The European Commission again proposed a ban on food and products from cloned animals, two years after rejecting a similar measure. If approved, the latest draft rules would ban the use of cloning in commercial farming within the 28-nations for five years and prohibit the sale and import of food such as meat or milk from cloned animals.
No food-business operator has so far applied for authorization to sell food produced by cloning, the commission said. Risk assessment by the European Food Safety Authority has found no sign that food safety for meat and milk from clones and their offspring was any different from conventionally bred animals. EU governments in 2011 rejected the Parliament’s demand to ban food produced from the offspring of cloned animals, saying such a move could provoke retaliation by trade partners.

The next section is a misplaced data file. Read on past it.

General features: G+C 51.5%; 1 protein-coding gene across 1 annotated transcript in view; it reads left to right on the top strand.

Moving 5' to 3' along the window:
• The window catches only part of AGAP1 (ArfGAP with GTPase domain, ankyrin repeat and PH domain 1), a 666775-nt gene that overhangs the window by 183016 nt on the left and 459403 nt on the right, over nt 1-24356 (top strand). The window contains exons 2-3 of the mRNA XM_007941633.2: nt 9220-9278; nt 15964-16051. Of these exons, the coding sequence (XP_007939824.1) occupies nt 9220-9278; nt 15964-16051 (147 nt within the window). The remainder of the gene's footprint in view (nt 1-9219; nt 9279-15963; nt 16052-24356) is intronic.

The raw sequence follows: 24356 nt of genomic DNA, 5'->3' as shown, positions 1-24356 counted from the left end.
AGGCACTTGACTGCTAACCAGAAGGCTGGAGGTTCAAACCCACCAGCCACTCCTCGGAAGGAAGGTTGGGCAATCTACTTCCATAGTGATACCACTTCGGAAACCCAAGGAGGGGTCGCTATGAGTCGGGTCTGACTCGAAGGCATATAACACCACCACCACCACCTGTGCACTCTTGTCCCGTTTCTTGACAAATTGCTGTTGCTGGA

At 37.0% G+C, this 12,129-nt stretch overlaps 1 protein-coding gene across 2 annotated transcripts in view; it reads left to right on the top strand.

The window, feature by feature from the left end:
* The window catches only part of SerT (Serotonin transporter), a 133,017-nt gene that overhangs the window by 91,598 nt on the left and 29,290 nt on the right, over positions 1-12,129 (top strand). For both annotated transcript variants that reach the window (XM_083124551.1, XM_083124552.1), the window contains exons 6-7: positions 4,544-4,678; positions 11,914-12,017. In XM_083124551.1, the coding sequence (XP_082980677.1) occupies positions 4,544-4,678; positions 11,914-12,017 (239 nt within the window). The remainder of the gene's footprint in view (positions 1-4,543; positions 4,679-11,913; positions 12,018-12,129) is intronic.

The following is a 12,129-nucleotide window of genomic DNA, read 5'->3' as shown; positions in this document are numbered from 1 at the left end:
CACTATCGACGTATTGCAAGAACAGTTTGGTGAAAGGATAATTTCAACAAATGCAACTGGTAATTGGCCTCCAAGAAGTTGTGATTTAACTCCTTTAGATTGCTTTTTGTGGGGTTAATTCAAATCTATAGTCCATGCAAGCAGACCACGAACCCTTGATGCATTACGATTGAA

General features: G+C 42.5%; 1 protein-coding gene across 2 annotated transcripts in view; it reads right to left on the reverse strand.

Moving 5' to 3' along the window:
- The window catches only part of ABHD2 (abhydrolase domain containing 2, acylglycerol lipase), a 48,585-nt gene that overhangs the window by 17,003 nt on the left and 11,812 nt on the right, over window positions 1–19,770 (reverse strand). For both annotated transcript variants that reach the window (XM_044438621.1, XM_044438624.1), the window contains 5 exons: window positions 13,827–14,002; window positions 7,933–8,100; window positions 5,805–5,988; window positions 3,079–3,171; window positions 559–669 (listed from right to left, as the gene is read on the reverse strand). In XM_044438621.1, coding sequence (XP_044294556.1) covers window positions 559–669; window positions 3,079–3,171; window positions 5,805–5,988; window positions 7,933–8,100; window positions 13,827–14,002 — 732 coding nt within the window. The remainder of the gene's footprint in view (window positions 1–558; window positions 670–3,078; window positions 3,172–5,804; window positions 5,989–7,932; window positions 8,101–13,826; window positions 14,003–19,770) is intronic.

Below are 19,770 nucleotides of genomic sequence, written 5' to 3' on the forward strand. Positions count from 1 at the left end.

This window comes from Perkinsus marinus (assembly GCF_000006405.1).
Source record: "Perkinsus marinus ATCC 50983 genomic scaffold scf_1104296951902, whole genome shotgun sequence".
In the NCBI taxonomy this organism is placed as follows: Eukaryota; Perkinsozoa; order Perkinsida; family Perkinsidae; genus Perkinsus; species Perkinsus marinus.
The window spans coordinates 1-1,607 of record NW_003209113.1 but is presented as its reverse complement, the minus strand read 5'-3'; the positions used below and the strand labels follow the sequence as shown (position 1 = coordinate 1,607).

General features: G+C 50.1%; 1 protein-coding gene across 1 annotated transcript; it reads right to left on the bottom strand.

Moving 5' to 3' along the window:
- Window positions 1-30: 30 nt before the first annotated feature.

Opponents of the ban say it would require regulators to draw up a family tree for every slice of cheese or salami sold in Europe, and the Commission said it needed more time to analyze whether such a labeling scheme was feasible.
But consumer groups said more than 80 percent of Europeans are opposed to eating food from clones and their offspring, and accused the Commission of putting trade relations ahead of the wishes of citizens. While cloning is not currently widespread in Europe, there have been reports of milk from the offspring of cloned cows being sold in Britain.
Read the full, original story: EU Commission renews bid to ban food from cloned animals